MODEL OF COOPERATION
U.S. FIFTH FLEET, INTERNATIONAL PARTNERS DEMONSTRATE
EFFECTIVENESS OF COALITIONS IN PROTECTING THE MARITIME DOMAIN
BY RICHARD R. BURGESS, MANAGING EDITOR
The U.S. Fifth Fleet, forward deployed to
Southwest Asia as the naval component
of U.S. Central Command, showcases the
role of naval power in the modern world.
Combined with its broad array of inter-
national allies and partners, it also is a
demonstration of the effectiveness and
benefits of coalitions in providing for the
security of maritime highways.
Operating in a region of four ongoing conflicts
while maintaining maritime superiority, the fleet’s
level of activity in real-world crises is a far cry from
four decades ago, when it was known as the Middle
East Force, a small flotilla established in 1949 that
showed the flag quietly with a command ship and a
few destroyers and frigates.
That changed in 1979 with the Iranian Revolution’s
seizure of the U.S. Embassy in Tehran, the Soviet invasion of Afghanistan and the Iran-Iraq War. Carrier
battle groups began regular deployments to the North
During the 1980s, the frigate USS Stark was hit by
an Iraqi cruise missile and the frigate USS Samuel B.
Roberts nearly sank from an Iranian naval mine. U.S.
ships escorted tankers in the Persian Gulf to ensure
safe passage, and Navy ships and aircraft sank Iranian
ships in Operation Praying Mantis. And, of course, the
large naval build-up for Operation Desert Storm in
1991 marked a gathering of six aircraft carrier battle
groups for the Gulf War and of several naval units from
a coalition of allies and partners.
In 1995, U.S. Fifth Fleet was established to command the numerous U.S. naval forces in the region,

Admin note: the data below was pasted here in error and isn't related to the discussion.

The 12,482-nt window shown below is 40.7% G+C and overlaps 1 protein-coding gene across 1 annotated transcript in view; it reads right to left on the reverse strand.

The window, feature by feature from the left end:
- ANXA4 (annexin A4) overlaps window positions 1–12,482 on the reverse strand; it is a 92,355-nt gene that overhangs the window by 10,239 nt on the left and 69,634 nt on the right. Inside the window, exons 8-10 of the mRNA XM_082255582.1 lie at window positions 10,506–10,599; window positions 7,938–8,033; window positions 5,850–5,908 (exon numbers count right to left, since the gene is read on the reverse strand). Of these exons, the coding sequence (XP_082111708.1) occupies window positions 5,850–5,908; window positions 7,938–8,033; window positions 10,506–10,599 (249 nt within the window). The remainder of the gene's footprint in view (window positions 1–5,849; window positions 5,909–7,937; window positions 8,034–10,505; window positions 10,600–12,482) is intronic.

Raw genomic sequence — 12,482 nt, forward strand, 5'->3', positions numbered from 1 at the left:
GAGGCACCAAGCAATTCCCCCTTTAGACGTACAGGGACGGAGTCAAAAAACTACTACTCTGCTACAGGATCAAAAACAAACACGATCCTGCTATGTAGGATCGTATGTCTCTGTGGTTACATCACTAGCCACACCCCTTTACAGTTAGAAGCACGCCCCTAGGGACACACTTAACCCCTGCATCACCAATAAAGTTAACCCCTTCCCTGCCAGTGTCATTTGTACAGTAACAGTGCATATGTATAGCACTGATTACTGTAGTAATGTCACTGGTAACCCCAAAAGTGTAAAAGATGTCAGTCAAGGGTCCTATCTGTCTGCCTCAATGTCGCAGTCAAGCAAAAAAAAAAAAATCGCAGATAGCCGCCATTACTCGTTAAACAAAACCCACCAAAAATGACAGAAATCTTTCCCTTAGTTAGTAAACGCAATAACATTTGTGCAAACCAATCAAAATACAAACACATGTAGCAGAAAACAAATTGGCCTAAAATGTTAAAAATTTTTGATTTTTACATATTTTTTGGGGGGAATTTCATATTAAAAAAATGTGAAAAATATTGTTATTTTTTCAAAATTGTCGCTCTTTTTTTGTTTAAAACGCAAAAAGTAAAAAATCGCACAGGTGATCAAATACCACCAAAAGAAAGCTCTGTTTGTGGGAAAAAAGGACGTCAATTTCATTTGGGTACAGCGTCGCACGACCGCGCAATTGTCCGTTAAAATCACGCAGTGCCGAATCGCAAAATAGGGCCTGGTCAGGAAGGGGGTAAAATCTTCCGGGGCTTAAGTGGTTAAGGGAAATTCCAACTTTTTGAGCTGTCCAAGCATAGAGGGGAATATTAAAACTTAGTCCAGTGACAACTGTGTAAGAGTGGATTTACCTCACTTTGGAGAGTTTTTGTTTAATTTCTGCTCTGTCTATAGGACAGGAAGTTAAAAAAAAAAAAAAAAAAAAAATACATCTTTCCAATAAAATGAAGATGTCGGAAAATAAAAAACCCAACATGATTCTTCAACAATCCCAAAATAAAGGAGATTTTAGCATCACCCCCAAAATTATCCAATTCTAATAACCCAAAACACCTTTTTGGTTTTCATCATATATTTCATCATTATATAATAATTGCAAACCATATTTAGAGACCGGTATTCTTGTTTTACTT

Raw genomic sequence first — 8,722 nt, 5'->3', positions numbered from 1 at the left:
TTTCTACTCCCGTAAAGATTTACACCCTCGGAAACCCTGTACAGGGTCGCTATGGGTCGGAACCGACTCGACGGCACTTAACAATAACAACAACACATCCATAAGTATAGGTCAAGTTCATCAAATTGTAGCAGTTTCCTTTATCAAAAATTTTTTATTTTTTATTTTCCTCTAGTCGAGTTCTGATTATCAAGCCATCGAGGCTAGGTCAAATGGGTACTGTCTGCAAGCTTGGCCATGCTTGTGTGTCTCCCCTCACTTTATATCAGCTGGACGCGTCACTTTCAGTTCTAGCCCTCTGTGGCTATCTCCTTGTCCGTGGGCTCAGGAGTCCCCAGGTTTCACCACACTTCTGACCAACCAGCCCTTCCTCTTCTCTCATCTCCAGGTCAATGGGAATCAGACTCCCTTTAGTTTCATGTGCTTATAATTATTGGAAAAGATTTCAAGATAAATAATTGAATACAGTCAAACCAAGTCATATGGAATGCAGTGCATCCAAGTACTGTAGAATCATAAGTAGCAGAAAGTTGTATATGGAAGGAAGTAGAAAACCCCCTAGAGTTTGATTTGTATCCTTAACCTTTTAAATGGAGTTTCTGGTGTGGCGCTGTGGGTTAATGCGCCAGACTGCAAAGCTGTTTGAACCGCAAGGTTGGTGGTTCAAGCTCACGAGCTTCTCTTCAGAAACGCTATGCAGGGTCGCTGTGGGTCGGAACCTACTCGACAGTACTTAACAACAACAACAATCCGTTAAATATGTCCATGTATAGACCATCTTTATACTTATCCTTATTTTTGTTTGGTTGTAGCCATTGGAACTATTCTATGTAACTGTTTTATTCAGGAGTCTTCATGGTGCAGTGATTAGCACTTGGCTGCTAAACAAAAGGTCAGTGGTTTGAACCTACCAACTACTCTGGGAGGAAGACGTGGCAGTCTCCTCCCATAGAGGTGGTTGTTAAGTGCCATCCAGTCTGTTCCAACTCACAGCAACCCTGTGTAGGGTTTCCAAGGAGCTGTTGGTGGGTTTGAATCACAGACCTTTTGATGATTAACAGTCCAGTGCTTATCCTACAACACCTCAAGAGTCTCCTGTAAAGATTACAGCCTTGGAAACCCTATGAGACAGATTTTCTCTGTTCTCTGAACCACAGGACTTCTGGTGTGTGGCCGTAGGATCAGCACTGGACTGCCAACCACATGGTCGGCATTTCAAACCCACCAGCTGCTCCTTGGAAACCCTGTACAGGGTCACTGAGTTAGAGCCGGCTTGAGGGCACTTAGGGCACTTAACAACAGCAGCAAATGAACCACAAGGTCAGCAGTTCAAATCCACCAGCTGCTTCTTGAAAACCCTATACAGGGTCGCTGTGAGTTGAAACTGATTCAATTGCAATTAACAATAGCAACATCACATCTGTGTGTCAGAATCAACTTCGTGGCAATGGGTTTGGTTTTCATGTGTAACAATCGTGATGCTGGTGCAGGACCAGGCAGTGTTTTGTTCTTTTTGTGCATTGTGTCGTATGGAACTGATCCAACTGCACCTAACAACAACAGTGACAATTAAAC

and has remained at a high operations tempo accented
more recently by the wars in Iraq and Afghanistan,
and now Syria and Yemen, and by counterpiracy oper-
ations. In 2002, Combined Maritime Forces (CMF) was
established to coordinate the coalition of navies parti-
cipating in maritime security operations.
Vice Adm. Kevin Donegan is the current commander
of U.S. Fifth Fleet, U.S. Naval Forces Central Command
and the CMF. Royal Navy Commodore Will Warrender,
the U.K. maritime component commander, serves as
deputy commander of the CMF.
In an interview with Seapower, Donegan outlined
the threats, and potential threats, that Fifth Fleet and
the CMF face in the region.
“First, one of the clear and present dangers we
have is the threat from ISIS [Islamic State of Iraq
and Syria] and al-Qaida,” Donegan said, noting that
the fleet’s carrier strike groups and amphibious
ready groups with embarked Marine Expeditionary
Units [MEUs] are involved in supporting Operation
Inherent Resolve in Iraq and Syria with air strikes
and in other roles. The operations also are supported
on occasion by strikes launched from carriers in the
eastern Mediterranean. The French Navy aircraft
carrier Charles de Gaulle also has been integrated into
Donegan lists as second the threat related to Iran.
“I don’t want to make that bigger than it is, but
I look at it in two ways,” he said. “One of the things
that I face every day is the threat of a potential mis-
calculation or escalation because of what I call an
unprofessional or unsafe behavior that we sometimes
see out of their forces, particularly IRGCN [Iranian
Revolutionary Guard Corps Navy] forces.”
The IRGCN has fired rockets in the vicinity of ships
in transit though the Strait of Hormuz and swarmed
small boats in high-speed charges at U.S. ships. Done-
gan believes that an international agreement, like the
Code for Unplanned Encounters at Sea accord in the
South China Sea, could help defuse these incidents.
The second Iranian threat relates to its support of
insurgencies in the region, particularly Yemen.